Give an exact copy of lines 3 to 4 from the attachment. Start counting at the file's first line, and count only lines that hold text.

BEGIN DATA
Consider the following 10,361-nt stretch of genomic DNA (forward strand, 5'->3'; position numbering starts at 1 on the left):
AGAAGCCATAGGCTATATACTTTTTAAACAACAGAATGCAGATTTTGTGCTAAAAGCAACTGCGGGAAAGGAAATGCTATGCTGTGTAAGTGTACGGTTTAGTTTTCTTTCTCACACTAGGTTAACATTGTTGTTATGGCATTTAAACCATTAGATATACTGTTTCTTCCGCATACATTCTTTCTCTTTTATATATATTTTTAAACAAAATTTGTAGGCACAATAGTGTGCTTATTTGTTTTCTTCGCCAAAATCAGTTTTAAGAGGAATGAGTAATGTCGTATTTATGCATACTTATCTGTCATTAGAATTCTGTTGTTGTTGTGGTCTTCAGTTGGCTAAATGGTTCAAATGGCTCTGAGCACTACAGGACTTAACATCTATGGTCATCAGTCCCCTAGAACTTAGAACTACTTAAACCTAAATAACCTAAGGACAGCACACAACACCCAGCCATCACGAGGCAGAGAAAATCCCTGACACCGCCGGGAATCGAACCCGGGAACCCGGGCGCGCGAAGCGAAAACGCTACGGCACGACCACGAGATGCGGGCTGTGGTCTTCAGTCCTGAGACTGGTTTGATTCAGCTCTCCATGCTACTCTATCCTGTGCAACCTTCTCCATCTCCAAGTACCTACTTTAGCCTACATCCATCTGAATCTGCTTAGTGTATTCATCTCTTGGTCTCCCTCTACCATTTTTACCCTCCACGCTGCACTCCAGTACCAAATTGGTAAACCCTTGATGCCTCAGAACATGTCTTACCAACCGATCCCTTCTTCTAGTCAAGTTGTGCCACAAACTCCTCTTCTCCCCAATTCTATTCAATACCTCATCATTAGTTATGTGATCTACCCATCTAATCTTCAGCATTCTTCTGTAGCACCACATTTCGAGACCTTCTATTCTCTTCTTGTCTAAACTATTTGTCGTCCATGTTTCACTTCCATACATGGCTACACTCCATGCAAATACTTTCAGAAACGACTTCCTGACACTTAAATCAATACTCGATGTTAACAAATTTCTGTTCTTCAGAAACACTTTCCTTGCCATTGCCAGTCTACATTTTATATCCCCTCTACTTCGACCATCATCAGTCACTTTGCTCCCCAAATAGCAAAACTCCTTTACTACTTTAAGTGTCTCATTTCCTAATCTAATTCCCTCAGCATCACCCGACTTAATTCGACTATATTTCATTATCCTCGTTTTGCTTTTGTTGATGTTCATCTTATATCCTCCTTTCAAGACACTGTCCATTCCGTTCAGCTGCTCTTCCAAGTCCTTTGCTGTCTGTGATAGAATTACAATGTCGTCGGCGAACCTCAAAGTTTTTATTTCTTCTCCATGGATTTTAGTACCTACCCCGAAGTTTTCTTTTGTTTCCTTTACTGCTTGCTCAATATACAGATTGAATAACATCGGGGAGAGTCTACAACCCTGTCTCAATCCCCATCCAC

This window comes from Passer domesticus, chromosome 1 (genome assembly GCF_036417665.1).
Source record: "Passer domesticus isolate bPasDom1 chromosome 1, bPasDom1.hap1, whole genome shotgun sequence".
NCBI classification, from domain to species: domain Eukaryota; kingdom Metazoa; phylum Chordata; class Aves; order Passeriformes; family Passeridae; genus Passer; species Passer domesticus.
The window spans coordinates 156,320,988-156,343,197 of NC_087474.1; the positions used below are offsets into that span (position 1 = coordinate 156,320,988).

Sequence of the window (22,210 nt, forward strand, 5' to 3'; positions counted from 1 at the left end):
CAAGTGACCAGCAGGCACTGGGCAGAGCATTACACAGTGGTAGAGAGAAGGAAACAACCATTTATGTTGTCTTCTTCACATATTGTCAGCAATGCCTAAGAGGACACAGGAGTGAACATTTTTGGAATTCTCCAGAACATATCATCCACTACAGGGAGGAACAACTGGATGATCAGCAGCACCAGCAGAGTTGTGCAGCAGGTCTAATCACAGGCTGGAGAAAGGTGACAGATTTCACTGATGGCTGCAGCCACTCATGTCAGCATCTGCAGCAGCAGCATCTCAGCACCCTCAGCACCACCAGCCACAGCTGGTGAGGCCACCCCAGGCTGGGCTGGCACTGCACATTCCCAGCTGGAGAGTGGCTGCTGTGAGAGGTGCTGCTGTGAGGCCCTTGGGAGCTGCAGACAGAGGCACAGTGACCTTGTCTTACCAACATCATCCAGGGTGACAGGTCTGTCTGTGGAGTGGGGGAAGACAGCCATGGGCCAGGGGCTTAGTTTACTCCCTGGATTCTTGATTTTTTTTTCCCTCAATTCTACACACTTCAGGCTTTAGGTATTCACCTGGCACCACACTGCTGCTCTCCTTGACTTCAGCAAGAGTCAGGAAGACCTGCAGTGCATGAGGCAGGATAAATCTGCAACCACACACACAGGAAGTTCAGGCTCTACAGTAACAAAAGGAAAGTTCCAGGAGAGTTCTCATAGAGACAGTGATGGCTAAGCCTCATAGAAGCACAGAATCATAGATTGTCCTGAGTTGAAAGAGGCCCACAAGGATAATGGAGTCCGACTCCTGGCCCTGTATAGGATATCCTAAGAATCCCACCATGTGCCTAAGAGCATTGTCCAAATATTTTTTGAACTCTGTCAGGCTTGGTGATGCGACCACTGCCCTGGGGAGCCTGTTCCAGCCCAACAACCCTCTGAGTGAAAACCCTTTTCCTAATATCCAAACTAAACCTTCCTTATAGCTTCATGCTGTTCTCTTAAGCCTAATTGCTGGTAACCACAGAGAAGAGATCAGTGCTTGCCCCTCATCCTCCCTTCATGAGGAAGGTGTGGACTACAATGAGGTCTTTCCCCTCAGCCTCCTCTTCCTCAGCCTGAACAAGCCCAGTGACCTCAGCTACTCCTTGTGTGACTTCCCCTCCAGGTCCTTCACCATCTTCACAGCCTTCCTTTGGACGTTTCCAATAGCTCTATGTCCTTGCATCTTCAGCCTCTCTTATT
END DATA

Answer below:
This window comes from Passer domesticus, chromosome 1 (genome assembly GCF_036417665.1).
Source record: "Passer domesticus isolate bPasDom1 chromosome 1, bPasDom1.hap1, whole genome shotgun sequence".